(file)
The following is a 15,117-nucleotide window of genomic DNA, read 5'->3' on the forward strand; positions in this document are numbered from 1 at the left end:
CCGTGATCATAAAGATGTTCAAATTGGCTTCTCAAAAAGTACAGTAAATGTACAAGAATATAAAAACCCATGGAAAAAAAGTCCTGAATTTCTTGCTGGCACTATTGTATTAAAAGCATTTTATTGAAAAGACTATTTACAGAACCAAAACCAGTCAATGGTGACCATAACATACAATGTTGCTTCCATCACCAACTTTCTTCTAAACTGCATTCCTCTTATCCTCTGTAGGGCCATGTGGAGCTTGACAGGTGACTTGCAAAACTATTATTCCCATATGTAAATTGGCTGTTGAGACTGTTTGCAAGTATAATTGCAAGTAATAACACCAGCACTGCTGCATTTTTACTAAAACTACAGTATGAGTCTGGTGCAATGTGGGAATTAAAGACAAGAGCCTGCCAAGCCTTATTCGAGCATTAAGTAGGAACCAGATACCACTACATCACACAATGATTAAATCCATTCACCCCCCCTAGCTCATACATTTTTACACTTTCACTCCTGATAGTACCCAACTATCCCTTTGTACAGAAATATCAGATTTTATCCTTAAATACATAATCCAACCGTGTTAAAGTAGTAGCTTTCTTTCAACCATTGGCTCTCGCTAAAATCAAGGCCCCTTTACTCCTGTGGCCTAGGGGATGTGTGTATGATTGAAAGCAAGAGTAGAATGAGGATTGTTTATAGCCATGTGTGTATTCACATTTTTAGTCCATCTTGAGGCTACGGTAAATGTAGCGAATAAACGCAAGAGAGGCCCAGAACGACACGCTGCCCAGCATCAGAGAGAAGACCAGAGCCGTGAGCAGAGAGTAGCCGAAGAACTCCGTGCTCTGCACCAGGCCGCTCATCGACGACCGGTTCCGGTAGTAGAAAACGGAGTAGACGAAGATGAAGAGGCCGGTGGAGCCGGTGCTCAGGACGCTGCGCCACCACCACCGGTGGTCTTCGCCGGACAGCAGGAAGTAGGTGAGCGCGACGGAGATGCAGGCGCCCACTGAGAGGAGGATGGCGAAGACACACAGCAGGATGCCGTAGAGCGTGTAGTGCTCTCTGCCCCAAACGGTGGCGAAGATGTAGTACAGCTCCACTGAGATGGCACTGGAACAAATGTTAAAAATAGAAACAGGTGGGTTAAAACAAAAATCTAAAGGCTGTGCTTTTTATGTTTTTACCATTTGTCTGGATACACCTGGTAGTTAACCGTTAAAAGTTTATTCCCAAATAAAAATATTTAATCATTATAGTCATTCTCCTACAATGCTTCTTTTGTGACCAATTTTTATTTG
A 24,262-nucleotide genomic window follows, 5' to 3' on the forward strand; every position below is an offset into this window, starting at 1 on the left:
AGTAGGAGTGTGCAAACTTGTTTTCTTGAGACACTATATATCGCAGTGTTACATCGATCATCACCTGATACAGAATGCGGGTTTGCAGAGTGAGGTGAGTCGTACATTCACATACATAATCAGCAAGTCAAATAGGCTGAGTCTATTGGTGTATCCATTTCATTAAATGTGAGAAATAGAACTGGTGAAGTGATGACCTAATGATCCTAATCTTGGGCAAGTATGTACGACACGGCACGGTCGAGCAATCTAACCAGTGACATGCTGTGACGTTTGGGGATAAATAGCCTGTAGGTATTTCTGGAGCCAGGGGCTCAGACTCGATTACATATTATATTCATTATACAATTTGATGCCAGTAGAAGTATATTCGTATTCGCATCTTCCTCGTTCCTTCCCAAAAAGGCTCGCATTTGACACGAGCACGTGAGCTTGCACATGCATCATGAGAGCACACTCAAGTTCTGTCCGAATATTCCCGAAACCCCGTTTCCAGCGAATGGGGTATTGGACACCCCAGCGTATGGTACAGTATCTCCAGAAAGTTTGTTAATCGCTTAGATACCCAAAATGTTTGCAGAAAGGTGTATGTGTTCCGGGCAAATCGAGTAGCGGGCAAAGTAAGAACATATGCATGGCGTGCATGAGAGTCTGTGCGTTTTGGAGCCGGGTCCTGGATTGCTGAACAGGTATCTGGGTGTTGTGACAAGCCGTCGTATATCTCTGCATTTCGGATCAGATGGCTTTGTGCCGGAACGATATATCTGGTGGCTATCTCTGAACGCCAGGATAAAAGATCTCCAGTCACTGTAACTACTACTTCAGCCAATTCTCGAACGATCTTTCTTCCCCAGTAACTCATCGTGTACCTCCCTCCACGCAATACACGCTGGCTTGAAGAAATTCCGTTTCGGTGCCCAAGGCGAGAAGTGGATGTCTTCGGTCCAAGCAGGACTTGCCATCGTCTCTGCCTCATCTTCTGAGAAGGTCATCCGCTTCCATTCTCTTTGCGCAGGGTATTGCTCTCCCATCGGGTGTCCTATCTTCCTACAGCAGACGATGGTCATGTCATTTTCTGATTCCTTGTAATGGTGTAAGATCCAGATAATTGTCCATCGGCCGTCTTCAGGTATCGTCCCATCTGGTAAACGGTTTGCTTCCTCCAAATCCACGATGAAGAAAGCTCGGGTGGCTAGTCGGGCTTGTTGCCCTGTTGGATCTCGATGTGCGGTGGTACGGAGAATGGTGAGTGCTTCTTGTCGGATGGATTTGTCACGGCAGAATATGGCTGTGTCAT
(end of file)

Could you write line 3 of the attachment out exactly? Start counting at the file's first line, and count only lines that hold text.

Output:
A 24,262-nucleotide genomic window follows, 5' to 3' on the forward strand; every position below is an offset into this window, starting at 1 on the left: